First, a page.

The Contribution of Intellectual Property to Charter Capital

Igor Nevzorov
Manager, Legal Services
Ernst & Young

At the beginning of 2010, Russia marked the two-year anniversary of the entry into force of new intellectual property (IP) legislation (Part 4 of the Civil Code). Rarely clarified by Russian state arbitration courts until recently, the new legislation still contains a number of legal concepts that may give rise to contradictions and doubts as to their application by companies. One such legal concept mostly arising from the new part of the IP Civil Code is the contribution of IP rights to the charter capital of a company.

Intellectual property (or “intellectual rights” as it is defined in the code) may be contributed to the company’s charter capital generally based on the same rules as the contribution of any other assets (property, work, services, and so on). In particular, it can be contributed to the charter capital of a limited liability company or a joint stock company. The contribution can be either to a new company or as part of an increase of the charter capital of an existing company.

As with any other assets, the contribution of IP is eligible for standard tax benefits (see I.3, P.1, Clause 251 of the Tax Code). Also, it is subject to a number of standard procedures (such as valuation of the IP for the purposes of contribution).

Apart from general issues, which are the same for any type of assets contributed to the charter capital, there are certain legal aspects of IP contribution that should be noted.

The contribution of IP can take two forms:

• contribution of an “exclusive right” in specific IP, where the company receives the whole bundle of rights to use the IP,

• contribution of a limited “right of use” of specific IP, where the company is allowed to use the IP only in a limited territory and time period.

As it was clarified by the Supreme Court and the Supreme Arbitration Court (P.11 of the joint ruling dated March 26, 2009), in the case of IP contribution, the shareholder should enter into an agreement with the company to that effect (such as an exclusive right sale agreement or license agreement).

The Russian law governing IP provides for the priority of national legislation over foreign legislation (Clause 1231 of the Civil Code). This means that in Russia the law recognizes only IP that is directly specified in the Civil Code and/or international treaties to which Russia is a party.

Based on the above, the IP types eligible for contribution include without limitation the following:

(a) Copyright

Since Russia is a party to international treaties regulating copyright, the shareholder has the right to contribute to the company’s charter capital any copyright (such as design, slogans, literary work, images, music). At the same time, the contribution should be formalized in a formal agreement between the company and the shareholder, which should be in line with Russian legislation, containing all essential conditions stipulated in the law, including a precise description of the IP.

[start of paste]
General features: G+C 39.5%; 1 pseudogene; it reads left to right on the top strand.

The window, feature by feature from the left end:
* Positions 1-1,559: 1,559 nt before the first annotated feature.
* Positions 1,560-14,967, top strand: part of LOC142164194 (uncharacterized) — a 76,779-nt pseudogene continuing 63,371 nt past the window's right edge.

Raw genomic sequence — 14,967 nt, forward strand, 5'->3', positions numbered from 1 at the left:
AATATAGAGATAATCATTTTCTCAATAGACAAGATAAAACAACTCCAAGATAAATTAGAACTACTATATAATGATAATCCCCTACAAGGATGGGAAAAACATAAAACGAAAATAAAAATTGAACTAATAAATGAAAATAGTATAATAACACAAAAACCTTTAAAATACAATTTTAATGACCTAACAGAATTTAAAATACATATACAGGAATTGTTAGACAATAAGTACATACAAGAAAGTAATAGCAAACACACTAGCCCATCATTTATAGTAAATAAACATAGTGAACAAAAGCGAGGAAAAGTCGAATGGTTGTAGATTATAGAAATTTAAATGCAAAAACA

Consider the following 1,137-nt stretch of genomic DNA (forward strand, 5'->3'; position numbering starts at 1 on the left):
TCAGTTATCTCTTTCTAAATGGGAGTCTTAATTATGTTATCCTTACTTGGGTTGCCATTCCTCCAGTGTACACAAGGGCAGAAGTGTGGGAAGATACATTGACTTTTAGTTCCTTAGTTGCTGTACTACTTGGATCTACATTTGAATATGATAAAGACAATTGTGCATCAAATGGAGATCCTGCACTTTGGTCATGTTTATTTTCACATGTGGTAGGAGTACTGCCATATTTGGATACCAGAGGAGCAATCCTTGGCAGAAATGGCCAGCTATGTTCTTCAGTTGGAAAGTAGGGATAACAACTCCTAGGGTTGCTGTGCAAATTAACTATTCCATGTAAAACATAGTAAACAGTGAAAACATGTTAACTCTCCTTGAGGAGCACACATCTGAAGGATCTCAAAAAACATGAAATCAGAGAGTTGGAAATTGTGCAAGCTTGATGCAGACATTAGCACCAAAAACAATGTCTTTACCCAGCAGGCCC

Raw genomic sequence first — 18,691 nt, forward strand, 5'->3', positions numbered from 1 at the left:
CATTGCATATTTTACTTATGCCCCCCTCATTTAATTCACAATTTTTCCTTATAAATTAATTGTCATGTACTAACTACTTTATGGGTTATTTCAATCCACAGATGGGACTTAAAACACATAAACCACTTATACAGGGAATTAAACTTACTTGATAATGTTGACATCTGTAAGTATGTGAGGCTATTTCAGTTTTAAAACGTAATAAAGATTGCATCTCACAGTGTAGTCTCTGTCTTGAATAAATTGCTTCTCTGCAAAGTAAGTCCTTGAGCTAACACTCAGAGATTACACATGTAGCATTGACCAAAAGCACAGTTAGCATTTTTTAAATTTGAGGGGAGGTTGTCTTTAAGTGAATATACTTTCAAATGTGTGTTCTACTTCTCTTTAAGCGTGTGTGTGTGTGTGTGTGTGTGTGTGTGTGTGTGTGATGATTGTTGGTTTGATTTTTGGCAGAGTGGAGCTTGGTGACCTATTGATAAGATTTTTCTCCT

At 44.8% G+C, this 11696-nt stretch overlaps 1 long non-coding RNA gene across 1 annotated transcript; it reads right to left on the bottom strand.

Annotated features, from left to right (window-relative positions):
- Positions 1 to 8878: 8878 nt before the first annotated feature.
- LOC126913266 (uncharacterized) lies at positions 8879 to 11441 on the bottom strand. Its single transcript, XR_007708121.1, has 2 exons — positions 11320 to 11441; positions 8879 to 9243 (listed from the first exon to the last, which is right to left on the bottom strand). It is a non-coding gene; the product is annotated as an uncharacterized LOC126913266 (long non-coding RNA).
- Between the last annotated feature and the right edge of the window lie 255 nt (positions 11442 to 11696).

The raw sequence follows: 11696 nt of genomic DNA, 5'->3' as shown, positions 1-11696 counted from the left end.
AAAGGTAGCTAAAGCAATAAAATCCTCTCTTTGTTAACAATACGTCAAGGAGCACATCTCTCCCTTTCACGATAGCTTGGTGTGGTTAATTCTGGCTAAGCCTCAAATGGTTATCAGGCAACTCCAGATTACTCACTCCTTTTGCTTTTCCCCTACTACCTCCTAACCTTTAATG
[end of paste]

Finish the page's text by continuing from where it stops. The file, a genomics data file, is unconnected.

(b) Patent Rights

It is possible to contribute any rights relating to inventions, utility models or industrial designs. However, the Civil Code recognizes only patents issued by the Russian IP authorities (and some patents issued by the Eurasian Patent Office). The contribution of such IP (agreements) is subject to registration with the Federal Service for Intellectual Property (often known as Rospatent). It is also necessary to note that where the shareholder contributes IP under a foreign patent, the company will not be able to use such patent rights in Russia.

(c) Trademarks

Similar to patents, trademarks may be contributed only after obligatory registration of the agreement for such a contribution with the Federal Service for Intellectual Property. Likewise, in Russia, the company may use only those trademarks that are valid in Russia (meaning that trademarks registered in regard to other countries will not be effective in Russia).

(d) Know-How

The shareholder may contribute know-how to the company’s charter capital only where it has established a special commercial secret status by performing a number of specific measures to protect the know-how confidentiality (Clause 10 of the law on commercial secrets, Clause 1465 of the Civil Code). Where the mentioned measures are not implemented by the shareholder or by the company, the information contributed will not be recognized as know-how from the Russian law standpoint.

It is also necessary to mention that, since domain names are not currently recognized by the Russian law as IP, they may not, as such, be contributed to the charter capital. The only way to “contribute” it to the charter capital is to contribute the entire bundle of rights received by the shareholder from the service agreement concluded with the domain name register.

To summarize the above: When selecting the contribution of IP as a way to set up or increase the charter capital, it is recommended for the shareholder to analyze all the issues mentioned above to make the contribution more efficient.